Even as a very young child, Taylor’s day was not complete unless it involved a lot of fun and at least a little bit of mischief. She was masterful at whipping up the house and regularly recruited partners-in-crime. Her antics entertained everyone.
After her diagnosis, Taylor’s fun house was forced to take a back seat to surgery, chemotherapy, rehab, and sleep. I occasionally sensed her rabble-rousing mind at work during quiet times, but she had no energy to enact her plans. Though to be fair, she did sneak out of the hospital once and went for ice cream with Bob. Security was called and chased her down the street. In a competition between two uniformed guards and post-surgical Taylor with her IV pole, you could put solid odds on Taylor.
During periods of remission, or at least feeling a little better, Taylor worked hard to lead a normal life. And to her, normal meant living every day as a wonderful adventure. She sought out friends, activities, and mischief during periods when anyone else would be moaning in bed. She was living proof that cancer and fun can coexist. And Taylor’s friends happily followed her lead with love, support, and more antics.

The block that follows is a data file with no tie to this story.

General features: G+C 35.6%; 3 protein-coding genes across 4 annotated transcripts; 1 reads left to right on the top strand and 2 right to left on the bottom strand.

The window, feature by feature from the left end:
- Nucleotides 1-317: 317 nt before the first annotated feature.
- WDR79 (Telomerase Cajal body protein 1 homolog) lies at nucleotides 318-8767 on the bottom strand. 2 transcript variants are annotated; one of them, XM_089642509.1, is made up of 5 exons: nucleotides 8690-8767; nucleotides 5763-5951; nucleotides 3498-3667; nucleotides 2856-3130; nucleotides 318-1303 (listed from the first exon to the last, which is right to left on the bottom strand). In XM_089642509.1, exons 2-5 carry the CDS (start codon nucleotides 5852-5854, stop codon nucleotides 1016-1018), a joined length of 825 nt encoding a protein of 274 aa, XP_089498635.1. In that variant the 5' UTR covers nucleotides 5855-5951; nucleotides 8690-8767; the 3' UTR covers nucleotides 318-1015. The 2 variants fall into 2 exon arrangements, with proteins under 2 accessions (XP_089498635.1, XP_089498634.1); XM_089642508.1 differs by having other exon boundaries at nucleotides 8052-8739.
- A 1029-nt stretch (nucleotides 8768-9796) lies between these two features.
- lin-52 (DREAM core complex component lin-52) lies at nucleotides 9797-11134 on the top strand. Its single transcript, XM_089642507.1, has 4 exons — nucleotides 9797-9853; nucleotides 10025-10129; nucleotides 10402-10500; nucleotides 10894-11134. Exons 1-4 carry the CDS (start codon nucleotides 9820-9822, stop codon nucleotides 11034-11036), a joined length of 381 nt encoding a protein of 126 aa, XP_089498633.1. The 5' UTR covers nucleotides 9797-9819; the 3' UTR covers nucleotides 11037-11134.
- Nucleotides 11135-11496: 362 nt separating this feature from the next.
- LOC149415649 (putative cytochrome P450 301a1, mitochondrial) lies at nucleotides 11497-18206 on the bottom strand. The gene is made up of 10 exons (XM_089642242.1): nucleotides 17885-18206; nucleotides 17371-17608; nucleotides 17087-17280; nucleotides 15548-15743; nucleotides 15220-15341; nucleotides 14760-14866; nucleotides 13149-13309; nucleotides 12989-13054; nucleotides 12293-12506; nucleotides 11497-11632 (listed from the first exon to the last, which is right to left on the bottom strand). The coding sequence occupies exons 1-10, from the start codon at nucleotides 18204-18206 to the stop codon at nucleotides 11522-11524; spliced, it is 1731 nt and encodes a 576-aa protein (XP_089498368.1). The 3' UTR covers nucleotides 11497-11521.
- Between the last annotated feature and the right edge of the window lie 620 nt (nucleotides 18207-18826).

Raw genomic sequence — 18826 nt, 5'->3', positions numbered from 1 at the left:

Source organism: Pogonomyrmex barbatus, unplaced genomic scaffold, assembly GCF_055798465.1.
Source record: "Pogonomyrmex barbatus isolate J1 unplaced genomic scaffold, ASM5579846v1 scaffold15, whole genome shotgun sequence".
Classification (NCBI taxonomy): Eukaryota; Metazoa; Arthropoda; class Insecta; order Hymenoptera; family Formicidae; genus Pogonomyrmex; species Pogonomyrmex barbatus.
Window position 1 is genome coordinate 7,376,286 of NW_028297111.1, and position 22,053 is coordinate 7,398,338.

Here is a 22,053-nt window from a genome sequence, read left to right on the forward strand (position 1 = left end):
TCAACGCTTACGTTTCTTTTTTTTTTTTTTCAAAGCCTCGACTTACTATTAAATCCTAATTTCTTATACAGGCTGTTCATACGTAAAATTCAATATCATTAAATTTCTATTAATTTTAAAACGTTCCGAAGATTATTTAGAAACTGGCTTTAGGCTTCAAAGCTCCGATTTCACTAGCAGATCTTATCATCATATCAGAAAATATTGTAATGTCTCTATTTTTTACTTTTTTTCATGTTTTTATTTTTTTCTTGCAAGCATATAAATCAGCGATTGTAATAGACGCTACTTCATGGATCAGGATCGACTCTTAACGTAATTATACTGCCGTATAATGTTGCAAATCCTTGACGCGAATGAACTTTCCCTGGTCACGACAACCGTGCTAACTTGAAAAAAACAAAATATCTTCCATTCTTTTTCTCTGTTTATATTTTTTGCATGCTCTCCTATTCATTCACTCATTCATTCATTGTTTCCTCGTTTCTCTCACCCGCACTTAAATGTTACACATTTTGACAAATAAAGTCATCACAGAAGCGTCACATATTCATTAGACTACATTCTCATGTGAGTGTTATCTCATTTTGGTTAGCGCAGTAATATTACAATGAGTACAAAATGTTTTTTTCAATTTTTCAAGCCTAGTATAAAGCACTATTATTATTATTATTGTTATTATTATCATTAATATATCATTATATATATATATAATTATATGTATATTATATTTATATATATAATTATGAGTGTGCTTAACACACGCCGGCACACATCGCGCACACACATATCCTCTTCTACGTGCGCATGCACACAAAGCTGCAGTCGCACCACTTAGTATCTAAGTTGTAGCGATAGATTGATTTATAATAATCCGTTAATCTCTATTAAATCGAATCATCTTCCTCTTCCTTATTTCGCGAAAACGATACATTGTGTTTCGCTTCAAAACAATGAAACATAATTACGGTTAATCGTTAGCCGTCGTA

Taylor embraced the art of living even when ugly challenges and uncertainty loomed. This was just one of the many lessons I learned from her very full, but very short life.